• Chris Harris Portrait
    The New School for Social Research '19

    PhD Politics and Historical Studies ’19, The New School for Social Research 

    What are you working on now?

    Right now, I’m in the early stages of a couple of different projects, the most immediate of which is an article, “Abolition and the Substance of South–South Solidarities,” for The Oxford Handbook of the History of the Global South. This edited volume, part of the Oxford Handbook series, brings together more than 40 scholars from around the world, and I’m honored to be a part of it.

    Aside from that, I’ve been mapping my next two books. I’ll spare you the details, but in general, I’m interested in experimenting with narrative and form in ways that subvert the normative expectations for academic prose and argumentation. I recently finished the copy edits for my first book, To Build a Black Future, so with that out of the way, I feel much less confined to the strictures of genre and convention—not that I was ever entirely faithful to them. We’ll see how it goes.

    When you started your program, what did you think you would be doing?

    Who knows? This, I guess! I was a musician before starting at The New School for Social Research [NSSR] and never could imagine being content with a traditional nine-to-five, at least for any extended period of time. When the grind of trying to make it in music proved too taxing—emotionally, psychologically, materially—I turned to graduate school. I suppose academia was always an option in my mind, but a somewhat abstract one; I honestly hadn’t thought the whole thing through. I won’t pretend the path was clear or without struggle, especially after I started, but I figured it out,with a lot of help, and here we are.

    What was a new way of learning that you experienced at The New School?

    The university in general and doctoral studies in particular are structured to “discipline” you in one way or another. In that sense, you don’t exit that encounter without some semblance of a “new way of learning,” for better or for worse. NSSR isn’t any different in this respect, despite its unique position in higher education. That said, I think my experience reinforced transdisciplinary tendencies that were already present, grounded me in critical theory and radical paradigms in more concrete terms—though to a degree that was less obvious to me while I was a student than it is now—and in general permitted me to find myself as both a scholar and a creative, which I don’t think would have been possible in more traditional departments or schools.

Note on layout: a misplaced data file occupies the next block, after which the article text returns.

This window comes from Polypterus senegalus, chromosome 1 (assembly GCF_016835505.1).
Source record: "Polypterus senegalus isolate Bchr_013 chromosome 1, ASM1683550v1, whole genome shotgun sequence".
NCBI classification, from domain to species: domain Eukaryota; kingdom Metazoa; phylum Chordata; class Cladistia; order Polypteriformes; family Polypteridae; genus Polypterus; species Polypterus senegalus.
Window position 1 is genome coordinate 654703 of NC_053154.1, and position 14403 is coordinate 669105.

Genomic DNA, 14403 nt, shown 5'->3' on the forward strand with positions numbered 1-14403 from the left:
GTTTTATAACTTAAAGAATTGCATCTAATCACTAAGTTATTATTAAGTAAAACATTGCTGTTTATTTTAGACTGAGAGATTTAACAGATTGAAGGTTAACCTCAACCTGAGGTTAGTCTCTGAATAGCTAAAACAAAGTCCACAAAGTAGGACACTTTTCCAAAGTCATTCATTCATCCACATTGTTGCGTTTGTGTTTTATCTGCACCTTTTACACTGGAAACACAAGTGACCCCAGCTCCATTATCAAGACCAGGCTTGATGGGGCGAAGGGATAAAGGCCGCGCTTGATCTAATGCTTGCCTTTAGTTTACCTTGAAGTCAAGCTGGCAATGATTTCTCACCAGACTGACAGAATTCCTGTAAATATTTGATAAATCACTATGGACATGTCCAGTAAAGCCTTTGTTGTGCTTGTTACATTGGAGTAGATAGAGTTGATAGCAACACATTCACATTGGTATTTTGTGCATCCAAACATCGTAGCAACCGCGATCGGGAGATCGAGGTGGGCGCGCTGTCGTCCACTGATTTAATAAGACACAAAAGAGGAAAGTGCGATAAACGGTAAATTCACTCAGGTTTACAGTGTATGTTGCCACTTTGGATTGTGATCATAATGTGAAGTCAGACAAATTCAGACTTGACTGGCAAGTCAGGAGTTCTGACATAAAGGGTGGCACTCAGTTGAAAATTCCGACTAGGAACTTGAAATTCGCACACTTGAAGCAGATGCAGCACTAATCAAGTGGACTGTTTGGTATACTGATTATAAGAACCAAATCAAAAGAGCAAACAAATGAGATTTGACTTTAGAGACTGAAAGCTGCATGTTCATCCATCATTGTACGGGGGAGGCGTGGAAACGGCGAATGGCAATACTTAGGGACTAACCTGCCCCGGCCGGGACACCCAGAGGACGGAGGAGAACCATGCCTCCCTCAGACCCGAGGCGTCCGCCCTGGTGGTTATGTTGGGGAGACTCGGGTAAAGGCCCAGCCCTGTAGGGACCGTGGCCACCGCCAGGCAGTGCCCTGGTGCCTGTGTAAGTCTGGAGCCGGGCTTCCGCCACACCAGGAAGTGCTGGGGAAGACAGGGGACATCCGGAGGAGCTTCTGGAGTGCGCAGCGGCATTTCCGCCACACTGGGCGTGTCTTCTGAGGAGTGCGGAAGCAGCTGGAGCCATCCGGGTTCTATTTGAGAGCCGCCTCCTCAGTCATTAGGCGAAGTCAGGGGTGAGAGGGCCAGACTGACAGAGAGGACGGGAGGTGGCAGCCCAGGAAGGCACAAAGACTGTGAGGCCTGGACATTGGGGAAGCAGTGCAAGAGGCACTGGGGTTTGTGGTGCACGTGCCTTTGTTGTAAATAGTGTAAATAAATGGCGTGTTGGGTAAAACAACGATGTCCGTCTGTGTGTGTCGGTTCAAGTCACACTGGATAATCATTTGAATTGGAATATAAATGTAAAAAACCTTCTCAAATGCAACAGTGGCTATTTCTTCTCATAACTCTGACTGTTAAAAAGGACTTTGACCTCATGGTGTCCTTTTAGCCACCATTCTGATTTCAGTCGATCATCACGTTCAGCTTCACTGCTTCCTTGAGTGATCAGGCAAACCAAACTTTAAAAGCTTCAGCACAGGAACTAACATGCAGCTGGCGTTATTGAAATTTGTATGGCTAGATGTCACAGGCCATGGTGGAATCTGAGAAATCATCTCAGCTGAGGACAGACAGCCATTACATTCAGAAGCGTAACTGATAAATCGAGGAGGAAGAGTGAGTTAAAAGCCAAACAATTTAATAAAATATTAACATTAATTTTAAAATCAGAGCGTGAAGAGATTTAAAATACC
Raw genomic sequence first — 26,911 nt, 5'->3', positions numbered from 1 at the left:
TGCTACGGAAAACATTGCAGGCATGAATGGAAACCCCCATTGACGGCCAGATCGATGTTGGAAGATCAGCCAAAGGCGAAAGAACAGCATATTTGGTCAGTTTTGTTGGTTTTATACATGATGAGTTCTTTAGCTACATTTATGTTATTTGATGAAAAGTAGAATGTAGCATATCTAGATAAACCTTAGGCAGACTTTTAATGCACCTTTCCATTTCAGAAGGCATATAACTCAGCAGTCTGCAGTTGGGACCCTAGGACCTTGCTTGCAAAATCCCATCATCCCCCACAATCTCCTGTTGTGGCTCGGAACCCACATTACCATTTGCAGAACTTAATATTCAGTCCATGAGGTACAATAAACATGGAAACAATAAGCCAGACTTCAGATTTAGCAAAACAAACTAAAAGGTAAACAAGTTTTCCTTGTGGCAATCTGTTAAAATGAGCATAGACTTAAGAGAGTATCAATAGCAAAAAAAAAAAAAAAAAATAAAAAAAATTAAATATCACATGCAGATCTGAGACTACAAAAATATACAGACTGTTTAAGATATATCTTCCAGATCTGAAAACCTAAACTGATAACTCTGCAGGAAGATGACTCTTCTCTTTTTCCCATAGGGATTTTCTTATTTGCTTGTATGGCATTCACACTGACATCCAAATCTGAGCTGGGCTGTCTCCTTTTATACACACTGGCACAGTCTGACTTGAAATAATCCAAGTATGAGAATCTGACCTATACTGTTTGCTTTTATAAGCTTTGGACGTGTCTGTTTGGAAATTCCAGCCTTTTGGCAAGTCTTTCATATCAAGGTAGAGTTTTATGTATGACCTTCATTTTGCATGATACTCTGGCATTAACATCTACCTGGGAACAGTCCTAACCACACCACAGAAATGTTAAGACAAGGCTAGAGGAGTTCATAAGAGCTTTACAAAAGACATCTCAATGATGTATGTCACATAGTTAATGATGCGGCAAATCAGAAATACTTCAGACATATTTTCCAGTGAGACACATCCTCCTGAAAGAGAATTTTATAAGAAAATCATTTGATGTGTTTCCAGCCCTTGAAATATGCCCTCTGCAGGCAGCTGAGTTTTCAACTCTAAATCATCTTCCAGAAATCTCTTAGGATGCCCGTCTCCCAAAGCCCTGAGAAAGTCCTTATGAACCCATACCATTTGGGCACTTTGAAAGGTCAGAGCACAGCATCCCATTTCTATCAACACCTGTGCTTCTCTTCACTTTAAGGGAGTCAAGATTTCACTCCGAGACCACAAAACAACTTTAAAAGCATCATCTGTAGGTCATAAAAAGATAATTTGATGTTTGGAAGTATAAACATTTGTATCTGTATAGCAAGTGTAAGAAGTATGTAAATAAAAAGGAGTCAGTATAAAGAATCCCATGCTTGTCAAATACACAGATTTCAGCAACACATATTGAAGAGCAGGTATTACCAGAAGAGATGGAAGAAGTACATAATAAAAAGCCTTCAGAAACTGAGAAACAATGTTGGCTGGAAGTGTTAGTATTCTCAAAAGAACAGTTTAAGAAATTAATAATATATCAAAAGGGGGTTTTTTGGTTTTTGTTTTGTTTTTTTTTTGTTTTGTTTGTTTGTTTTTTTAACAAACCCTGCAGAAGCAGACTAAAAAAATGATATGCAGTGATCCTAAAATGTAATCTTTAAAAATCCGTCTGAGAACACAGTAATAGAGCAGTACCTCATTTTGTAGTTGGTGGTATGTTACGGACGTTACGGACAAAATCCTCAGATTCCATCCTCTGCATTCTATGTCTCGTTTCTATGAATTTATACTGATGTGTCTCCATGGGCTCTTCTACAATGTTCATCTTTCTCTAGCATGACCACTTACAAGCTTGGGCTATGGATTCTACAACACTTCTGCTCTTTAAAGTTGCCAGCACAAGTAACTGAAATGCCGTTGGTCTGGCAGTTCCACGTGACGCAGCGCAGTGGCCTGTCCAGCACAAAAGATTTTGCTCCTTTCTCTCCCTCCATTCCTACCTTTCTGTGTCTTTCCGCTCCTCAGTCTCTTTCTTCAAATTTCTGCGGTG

How did that change your way forward?

    Perhaps it didn't change my way forward as much as it helped clarify my trajectory. I’m most certainly a product of the institution in and beyond the ways I’ve described. Still, more than being “trained” in this or that field of inquiry, which is how many academics speak about their graduate school years, I’d say I learned “license”: to permit myself to act in accordance with how the music moves me, so to speak, to write in the register of my own voice, to take the time and space to figure all that out. And if, in the end, that aligns with the terrain the field or discipline has set, great. If not, perhaps I’m participating in a different conversation altogether, which is fine, too.

    Where do you see yourself in five years?

    That's a tough one. Next year, in July, it will have been five years since I defended my dissertation, and if you had asked me then where I’d be now, I would have never predicted anything remotely like how things have played out. So these days I try not to project too far into the future, opting instead to run with what’s in front of me—the projects I mentioned, department and campus-level initiatives at the University of California, Irvine, and navigating life in general. Along the way, I hope to garner the capacity to continue to expand the way I think about writing and “knowledge production” more broadly, who it's for, and to what end. Time will tell.

    How do you want to leave your mark on the world?

    Through my writing and creative work, now and whatever that looks like in the future. And perhaps most important, with and through the relationships I build, the community I forge, and the political commitments that pace my steps. 

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